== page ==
Nicole Givens Kurtz is awesome on so many levels. She’s a mother, a writer, and a publisher, and an all-around cool person. She sent me an awesome essay – so I’m very happy to run this as the first Evolution post.
Weird Westerns are a sub-genre of speculative fiction. I was first introduced to this sub-genre when I lived in the Southwest and attended MilehiCon. While there, I met David B. Riley and his publishing company, Science Fiction Trails. He and Laura Givens were working on an anthology of weird westerns. Excited by the idea of creating a diverse populous in the old west, I went home and wrote a short story. I submitted “Justice” to them and it was accepted. The story appeared in Six Guns Straight from Hell.
It is from those stories in Six Guns that I fell in love with weird westerns. I was won over by the dynamics of steampunk, aliens, and of course, magic in the west. Will Smith’s turn in The Wild Wild West movie conjured up all the western episodes from my past. The fact of a black man in the west, saving it from destruction, stuck to me, despite its silliness. For once, the hero wore my color skin and he was doing it with guns and a dark, black hat—no white hat heroes here!
Recently two of my short stories have appeared in Wolfsinger Publication’s diverse weird western anthologies, Lost Trails Volumes I and II. Most of my southwest stories are weird. I write often about my time in the Four Corners area, but also focusing solely on people not commonly represented, Native Americans and African Americans.
My love affair with weird westerns extend beyond my stories.
I’m a huge fan of Stephen King’s The Dark Tower and anime favorite, Cowboy Bebop. Other weird westerns favorites include Trigun, Samurai 7, and Samurai Champloo. What I enjoy about each of these titles are the diverse casting, the way the west was interpreted, and the dynamics—desperation–between all of the characters.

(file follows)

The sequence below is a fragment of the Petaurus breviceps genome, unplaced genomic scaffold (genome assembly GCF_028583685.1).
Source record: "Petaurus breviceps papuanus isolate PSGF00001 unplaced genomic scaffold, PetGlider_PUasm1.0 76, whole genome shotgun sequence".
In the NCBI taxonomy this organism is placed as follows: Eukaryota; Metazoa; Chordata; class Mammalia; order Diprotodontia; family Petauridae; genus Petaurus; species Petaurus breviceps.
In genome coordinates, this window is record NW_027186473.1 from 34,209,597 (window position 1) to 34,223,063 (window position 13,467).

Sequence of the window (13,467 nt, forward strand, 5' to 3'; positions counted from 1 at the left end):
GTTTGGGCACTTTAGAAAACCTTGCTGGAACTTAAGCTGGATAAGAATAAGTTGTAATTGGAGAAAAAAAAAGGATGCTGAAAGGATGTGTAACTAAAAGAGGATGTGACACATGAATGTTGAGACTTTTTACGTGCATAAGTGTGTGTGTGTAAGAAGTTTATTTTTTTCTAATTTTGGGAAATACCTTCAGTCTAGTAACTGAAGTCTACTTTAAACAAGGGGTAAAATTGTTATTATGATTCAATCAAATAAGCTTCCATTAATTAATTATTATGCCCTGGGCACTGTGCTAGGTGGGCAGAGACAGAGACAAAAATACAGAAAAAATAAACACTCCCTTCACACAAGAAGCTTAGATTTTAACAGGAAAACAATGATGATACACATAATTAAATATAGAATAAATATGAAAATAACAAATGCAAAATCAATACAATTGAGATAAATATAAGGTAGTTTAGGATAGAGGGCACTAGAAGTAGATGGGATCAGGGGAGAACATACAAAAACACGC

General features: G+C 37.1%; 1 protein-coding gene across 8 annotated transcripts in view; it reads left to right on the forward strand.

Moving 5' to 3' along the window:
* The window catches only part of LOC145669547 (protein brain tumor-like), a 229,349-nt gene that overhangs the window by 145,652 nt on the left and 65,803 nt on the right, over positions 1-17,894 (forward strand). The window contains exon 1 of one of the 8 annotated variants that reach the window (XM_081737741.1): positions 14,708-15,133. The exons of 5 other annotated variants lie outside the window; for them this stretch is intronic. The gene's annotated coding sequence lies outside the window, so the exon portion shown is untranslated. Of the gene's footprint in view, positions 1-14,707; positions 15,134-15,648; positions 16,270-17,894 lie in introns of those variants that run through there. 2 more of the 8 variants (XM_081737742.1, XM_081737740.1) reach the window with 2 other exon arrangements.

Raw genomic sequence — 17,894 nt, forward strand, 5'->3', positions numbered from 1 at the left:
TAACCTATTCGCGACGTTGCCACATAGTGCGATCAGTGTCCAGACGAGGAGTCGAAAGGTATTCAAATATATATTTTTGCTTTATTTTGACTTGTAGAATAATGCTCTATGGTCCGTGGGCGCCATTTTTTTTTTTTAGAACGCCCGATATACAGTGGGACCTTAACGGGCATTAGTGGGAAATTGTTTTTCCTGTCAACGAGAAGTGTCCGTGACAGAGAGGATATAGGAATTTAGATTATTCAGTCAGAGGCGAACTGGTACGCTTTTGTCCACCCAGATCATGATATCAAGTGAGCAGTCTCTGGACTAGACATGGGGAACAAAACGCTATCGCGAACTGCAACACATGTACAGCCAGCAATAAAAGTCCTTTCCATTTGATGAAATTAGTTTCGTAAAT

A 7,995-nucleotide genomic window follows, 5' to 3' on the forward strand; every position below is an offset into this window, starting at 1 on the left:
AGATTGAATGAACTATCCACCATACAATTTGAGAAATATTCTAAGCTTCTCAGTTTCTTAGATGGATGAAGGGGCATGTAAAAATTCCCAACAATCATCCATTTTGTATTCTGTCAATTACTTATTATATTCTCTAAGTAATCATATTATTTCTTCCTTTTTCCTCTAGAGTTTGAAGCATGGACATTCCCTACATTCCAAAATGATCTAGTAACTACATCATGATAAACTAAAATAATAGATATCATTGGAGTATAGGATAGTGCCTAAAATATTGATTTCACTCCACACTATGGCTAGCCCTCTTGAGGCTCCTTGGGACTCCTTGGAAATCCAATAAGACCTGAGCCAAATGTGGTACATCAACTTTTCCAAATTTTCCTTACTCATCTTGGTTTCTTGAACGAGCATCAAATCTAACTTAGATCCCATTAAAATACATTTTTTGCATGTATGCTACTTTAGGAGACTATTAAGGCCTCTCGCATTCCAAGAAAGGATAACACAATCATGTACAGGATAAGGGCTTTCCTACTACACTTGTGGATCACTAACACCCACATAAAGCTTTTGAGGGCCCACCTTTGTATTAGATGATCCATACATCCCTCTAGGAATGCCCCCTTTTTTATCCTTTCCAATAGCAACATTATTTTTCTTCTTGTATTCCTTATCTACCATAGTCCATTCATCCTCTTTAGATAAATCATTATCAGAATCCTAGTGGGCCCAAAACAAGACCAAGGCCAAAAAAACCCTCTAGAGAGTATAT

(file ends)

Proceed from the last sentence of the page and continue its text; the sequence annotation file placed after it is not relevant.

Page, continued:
I’m just as big a fan of original westerns as I am of the weird kind. My mother used to spend Saturday evenings watching Clint Eastwood movies. While some people love The Magnificent Seven, I enjoy The Outlaw Josey Wells and others. Still, Unforgiven, is perhaps the one I love the most. I always cry when Ned dies. Yes, there are subtle commentary about the black cowboy dying in the film, but it’s Morgan Freeman’s portrayal of Ned that really drives my emotional attachment to him. It’s also Eastwood’s grief-stricken agony that tugs on my heart strings when he orders the town people to ‘take care of Ned.’
And the threat that if they don’t, he will come back for them.
Look for my weird western stories in two upcoming anthologies. One if Baen’s Straight Outta Tombstone and the other is Lawless Land available from Falstaff. Both anthologies have some of the best writers in speculative fiction are contributing! Gail Martin, Misty Massey, and John Hartness to name a few. I’m lucky to discover weird westerns on this side of the Southwest. There are great rewards for those who haven’t contributed. So stop by and boost the signal with a great big YeeHAW!